NOTE: for this to work one should temporary stop or pause any program using that interface, like mpd. However, the script will detect and show you which processes/programs are accessing which device while performing this test, so you may abort the script and stop the listed program, using pkill ${process_name} or kill -9 ${process_id}, before re-running the script.

The output below is that of my own system, with a sound card embedded on an Intel motherboard and two USB DACs connected:

After this, the watch command may be used with the monitor file, which resides in the pseudo file system /proc, which allows for inspecting the snd_usb_audio kernel module’s parameters and their values, see the source of /tree/sound/usb. The script does this by translating the selected interface address hw:X,Y to the associated filename /proc/asound/cardX/streamY, where X is the number of the sound card and Y that of the output interface. Because this steam file is created by the kernel module, it only exists when you have interfaces that support a USB Audio Class, see the source of sound/usb/proc.c). In such cases, the file contains the actual values of the snd_usb_audio kernel module associated with the specific interface.

The script displays the changing contents of this file with a 100ms refresh rate (0.1s) using the watch command.

The script

The script is written in bash and part of my mpd-configure project hosted at github:

Contents of the alsa stream files for USB Audio Class 1 & 2 DAC’s

Alsa stream file in adaptive UAC1 mode

I used to have a Pink Faun 3.24 USB DAC, fitted with a USB Audio Class (UAC) 1 transceiver chip from Tenor. With these UAC1 devices, the communication with the host computer runs in isochronous adaptive mode, meaning the data transfer type is isochronous and the audio synchronization type adaptive. See the official USB Audio Class 2 specification “A Device Class for Audio” from the USB consortium.

The contents of the stream file /proc/asound/card0/stream0 look like this when playing a 16bit/44.1kHz CD-ripped file:

When playing a 24bit/96kHz file, the output of the file changes to the following.

Note that the Altset value has changed from 1 to 2 and Momentary freq from 44100 to 96000, indicating that the second interface (Altset = 2) is activated with a 24bit format (Format = S24_3LE) and 96kHz sample rate (Momentary freq = 96000).

The story above is summed up in the following diff:

Alsa stream file in asynchronous UAC2 mode

With UAC1 device in isochronous adaptive mode, the DAC and computer negotiate a shared sample rate, mostly using a PLL mechanism. The Momentary freq value shows the result of that negotation which should be equal to that of the file being played.

With USB Audio Class 2 in isochronous asynchronous mode, like new Pink Faun DAC2 with an Amanero(?) supports, every 125us the DAC tells the computer how many SPDIF-packets it should sent in one USB Request Block (URB).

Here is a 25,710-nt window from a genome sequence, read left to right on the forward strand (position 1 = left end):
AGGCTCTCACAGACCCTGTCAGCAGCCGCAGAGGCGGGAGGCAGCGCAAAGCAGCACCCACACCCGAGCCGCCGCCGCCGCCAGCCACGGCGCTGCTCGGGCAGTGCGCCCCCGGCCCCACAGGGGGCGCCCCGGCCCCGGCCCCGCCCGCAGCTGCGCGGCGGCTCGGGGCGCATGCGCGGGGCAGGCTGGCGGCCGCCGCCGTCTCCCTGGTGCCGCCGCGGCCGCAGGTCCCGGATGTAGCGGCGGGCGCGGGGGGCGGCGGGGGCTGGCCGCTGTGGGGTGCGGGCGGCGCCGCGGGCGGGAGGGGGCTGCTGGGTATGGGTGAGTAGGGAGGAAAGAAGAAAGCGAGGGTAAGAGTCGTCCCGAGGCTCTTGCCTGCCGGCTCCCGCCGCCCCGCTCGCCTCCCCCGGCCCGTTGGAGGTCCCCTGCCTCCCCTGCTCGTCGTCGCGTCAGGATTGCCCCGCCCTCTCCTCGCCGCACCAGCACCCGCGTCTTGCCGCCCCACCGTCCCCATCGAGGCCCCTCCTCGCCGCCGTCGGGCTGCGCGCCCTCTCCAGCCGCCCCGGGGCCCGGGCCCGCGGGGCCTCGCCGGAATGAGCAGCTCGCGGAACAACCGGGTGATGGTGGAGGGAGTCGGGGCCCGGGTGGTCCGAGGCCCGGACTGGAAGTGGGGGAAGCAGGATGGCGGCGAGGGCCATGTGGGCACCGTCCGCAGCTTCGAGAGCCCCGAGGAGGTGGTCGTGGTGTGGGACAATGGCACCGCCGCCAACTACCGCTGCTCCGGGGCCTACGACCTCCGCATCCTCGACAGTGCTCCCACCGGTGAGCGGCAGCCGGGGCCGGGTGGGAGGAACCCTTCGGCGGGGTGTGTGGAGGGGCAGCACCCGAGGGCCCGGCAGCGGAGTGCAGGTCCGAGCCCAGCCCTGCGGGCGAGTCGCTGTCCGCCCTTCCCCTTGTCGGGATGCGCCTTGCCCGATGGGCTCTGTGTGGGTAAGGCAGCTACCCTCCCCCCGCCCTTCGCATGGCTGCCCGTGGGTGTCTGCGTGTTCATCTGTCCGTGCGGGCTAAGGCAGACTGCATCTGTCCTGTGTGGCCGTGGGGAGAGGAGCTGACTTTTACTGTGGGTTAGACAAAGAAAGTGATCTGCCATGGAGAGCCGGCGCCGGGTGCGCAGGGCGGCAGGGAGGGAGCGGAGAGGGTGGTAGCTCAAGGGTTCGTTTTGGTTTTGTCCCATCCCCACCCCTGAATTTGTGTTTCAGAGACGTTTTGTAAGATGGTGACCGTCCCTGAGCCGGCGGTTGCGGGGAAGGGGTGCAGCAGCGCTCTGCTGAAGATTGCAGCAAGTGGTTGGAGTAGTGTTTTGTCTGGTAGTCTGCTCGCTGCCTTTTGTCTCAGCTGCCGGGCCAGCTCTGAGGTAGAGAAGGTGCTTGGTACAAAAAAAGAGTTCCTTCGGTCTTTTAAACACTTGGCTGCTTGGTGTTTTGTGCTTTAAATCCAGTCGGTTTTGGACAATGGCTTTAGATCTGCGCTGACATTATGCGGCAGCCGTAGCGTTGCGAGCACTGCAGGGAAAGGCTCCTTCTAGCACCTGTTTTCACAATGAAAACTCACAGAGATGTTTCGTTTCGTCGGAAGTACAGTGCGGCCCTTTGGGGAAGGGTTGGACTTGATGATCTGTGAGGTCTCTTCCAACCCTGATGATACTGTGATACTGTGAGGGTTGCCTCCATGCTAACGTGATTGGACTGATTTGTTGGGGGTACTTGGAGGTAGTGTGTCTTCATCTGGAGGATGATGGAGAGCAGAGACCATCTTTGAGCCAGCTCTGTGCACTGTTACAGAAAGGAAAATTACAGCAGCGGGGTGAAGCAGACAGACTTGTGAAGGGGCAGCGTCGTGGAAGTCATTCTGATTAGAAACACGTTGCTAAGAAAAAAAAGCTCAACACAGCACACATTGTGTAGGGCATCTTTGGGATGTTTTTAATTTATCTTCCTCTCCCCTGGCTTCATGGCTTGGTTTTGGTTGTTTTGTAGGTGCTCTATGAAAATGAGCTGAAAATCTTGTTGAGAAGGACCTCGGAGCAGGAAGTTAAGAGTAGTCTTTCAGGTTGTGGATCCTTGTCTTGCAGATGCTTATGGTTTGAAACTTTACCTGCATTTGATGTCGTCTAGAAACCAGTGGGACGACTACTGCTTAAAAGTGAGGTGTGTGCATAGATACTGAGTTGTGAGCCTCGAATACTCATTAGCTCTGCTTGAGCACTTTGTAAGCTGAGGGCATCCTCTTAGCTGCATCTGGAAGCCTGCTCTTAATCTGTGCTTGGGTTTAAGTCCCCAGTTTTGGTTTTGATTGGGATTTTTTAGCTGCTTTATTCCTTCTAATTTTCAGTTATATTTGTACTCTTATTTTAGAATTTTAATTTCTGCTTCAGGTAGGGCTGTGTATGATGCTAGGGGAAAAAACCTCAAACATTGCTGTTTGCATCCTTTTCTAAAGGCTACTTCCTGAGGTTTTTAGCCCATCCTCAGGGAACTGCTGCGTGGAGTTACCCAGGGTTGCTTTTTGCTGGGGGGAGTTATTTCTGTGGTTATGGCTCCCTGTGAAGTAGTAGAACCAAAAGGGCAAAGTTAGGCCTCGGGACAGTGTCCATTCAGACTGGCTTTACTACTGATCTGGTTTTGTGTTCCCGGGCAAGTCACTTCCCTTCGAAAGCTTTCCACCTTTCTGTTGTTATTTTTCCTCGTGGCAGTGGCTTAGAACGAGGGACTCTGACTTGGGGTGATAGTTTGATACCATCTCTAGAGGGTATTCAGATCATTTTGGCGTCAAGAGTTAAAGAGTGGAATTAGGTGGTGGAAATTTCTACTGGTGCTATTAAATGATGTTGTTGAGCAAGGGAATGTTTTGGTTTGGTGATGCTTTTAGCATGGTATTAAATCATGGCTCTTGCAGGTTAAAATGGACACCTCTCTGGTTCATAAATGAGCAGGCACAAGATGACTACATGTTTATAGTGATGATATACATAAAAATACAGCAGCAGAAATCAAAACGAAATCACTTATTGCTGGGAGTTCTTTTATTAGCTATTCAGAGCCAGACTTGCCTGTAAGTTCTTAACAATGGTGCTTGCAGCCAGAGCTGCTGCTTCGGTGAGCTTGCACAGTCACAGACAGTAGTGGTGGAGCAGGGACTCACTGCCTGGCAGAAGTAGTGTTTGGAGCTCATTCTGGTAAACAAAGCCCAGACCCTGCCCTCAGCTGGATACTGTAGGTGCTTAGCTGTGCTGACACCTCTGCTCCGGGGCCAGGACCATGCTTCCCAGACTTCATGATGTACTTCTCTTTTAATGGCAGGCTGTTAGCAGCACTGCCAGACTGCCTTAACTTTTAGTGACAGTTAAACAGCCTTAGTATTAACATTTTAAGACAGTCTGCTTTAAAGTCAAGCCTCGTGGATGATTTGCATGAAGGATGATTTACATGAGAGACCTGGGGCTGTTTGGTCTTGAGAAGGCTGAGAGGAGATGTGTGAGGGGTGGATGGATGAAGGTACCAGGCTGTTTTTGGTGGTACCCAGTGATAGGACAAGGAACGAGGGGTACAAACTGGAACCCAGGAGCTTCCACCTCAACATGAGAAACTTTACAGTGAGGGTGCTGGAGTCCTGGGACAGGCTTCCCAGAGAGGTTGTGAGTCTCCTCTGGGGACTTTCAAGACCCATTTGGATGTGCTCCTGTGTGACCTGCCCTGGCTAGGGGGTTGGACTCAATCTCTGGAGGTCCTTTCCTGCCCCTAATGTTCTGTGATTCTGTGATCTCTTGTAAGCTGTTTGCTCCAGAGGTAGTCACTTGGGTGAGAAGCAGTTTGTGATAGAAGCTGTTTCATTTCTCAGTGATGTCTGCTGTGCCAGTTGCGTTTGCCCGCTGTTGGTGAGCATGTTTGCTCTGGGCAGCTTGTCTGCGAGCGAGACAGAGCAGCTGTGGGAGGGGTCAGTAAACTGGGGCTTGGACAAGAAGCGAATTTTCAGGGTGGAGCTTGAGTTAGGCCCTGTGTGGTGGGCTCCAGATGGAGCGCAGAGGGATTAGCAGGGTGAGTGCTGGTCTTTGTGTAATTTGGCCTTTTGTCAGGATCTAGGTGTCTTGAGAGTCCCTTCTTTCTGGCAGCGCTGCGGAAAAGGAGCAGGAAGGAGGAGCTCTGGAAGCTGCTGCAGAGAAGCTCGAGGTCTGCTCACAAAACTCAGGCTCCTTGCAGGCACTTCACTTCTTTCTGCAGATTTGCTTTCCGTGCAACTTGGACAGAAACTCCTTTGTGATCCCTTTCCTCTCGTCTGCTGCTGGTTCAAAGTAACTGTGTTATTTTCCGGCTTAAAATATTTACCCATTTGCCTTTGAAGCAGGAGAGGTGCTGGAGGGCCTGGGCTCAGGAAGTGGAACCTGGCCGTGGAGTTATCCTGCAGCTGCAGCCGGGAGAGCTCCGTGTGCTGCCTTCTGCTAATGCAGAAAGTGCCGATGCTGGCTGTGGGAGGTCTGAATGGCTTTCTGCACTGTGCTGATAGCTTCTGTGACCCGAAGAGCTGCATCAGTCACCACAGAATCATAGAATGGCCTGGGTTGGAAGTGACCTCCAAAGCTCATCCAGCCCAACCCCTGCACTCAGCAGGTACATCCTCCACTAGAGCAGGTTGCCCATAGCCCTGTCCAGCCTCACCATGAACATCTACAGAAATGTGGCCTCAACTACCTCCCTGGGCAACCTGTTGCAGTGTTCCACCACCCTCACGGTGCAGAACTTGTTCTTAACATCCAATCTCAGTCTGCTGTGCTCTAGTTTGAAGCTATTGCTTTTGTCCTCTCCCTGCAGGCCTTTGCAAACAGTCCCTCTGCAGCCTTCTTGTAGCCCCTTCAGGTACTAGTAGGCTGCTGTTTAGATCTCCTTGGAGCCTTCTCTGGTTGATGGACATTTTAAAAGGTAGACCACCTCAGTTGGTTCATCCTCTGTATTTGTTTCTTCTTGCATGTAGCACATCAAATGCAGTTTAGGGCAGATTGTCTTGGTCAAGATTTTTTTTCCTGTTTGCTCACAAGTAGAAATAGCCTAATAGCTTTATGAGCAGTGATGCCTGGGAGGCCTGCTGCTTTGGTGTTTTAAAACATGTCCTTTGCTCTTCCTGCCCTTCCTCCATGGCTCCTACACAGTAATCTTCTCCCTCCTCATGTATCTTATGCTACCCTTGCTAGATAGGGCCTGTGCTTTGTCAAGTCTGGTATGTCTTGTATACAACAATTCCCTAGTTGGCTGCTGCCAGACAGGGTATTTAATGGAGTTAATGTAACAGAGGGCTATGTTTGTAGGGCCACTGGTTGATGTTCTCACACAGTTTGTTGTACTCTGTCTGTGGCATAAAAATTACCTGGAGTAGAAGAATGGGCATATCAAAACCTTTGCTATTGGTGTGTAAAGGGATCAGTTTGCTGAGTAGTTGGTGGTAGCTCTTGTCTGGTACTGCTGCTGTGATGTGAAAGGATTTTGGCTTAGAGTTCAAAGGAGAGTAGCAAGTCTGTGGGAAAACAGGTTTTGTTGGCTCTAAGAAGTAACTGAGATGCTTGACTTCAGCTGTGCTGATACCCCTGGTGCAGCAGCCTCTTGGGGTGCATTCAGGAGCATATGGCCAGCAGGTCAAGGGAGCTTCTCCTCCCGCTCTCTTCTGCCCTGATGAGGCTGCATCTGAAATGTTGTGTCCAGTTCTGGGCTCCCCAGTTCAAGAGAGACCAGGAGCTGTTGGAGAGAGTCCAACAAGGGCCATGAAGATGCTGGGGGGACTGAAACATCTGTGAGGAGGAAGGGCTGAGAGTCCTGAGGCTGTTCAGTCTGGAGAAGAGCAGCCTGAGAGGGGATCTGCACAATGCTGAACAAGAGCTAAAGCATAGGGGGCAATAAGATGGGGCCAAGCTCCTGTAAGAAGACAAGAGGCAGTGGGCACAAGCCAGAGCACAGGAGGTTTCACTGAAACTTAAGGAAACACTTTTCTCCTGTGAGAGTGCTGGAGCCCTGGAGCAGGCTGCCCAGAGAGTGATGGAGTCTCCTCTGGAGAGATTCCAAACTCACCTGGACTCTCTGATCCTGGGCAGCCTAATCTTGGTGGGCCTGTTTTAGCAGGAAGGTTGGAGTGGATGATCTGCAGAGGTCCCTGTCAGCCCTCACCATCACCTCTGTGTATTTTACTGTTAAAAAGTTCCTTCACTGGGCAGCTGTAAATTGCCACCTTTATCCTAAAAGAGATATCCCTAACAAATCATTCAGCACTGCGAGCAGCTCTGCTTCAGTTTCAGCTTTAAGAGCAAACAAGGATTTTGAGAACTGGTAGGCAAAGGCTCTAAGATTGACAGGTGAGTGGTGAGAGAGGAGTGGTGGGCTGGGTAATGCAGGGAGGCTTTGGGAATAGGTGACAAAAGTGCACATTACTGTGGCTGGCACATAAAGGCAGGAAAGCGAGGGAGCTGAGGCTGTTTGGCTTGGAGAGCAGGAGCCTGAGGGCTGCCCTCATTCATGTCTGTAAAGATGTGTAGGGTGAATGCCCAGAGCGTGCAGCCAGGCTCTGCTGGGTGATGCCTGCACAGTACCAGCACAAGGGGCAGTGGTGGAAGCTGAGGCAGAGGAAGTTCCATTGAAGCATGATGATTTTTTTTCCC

In the output you can actually see that happening when playing high resolution files; the Momentary freq flips from 192.000Hz to something like 191.999Hz and back again.

Other differences with the UAC1 device output are:

Field UAC1 UAC2
URBs 8 64
Packet Size 582 1024
Feedback Format (non-existent) 16.16
Endpoint 3 OUT (ADAPTIVE) 5 OUT (ASYNC)
Data packet interval 1ms (1000us) 125us

The output looks like this when playing a 16bit/44.1kHz file:

It changes to the following when playing a 24bit/96kHz file:
And, finally, this is what it looks like when playing a 24bit/192kHz file:
As you can see below, this device pads each sample (with zeroes) until it fills up 32bits, regardless of the resolution of the source file. Therefore, it needs only a single AltSet and doesn’t change anything when changing from 16bit/44.1kHz to 24bit/192kHz, apart from the sampling frequency (MomentaryFreq):

Changelog

Jan 26, 2016: enhanced handling of pulseaudio:
Jan 4, 2016: Enhanced program flow and optimized display of supported sample rates for UAC type interfaces:
Jan 3, 2016: Added support for accurate but (very) slow displaying of supported sample rates for each format an interface supports:
Dec 9, 2015: Fixed a (rather long running) error in the script:
May 13, 2015: Added a lot of extra error checking:
  • modified alsa-capabilities to make the script more robust
Jan 26, 2015: Added a temporary hack to address issue #8:
  • modified alsa-capabilities to skip checking for unset variables and brake on errors
Apr 18, 2014: Major rewrite of the script:
  • moved tests/detect-alsa-output-capabilities.sh to alsa-capabilities
  • modified alsa-capabilities to make it suitable to be sourced or run by itself from the command line
  • added simple and regexp filtering to alsa-capabilities
Apr 8, 2014: Script updated:
  • added functionality to monitor non-UAC devices using its hw_params file and a few improvements in UI.
Apr 3, 2014: Small script changes and moved PCM information:
  • introduced some more bashims to make the script faster and simpler.
  • Moved the background information on the PCM format to The PCM format explained.
Apr 2, 2014: full rewrite of the script
  • to minimize user interaction and making it a bit more robust.
Mar 21, 2014: Small changes to the article:
  • Reformatted the introduction and added some technical background about the script
Mar 20, 2014: Completely rewritten the article
  • the previous version of the article assumed you already had your (default) music player set up for using a alsa hardware playback interface, which most readers are trying to figure out.
  • created a script (detect-alsa-output-capabilities.sh) to quickly list the available interfaces and supported audio formats

43 thoughts on “Alsa-capabilities shows which digital audio formats your USB DA-converter supports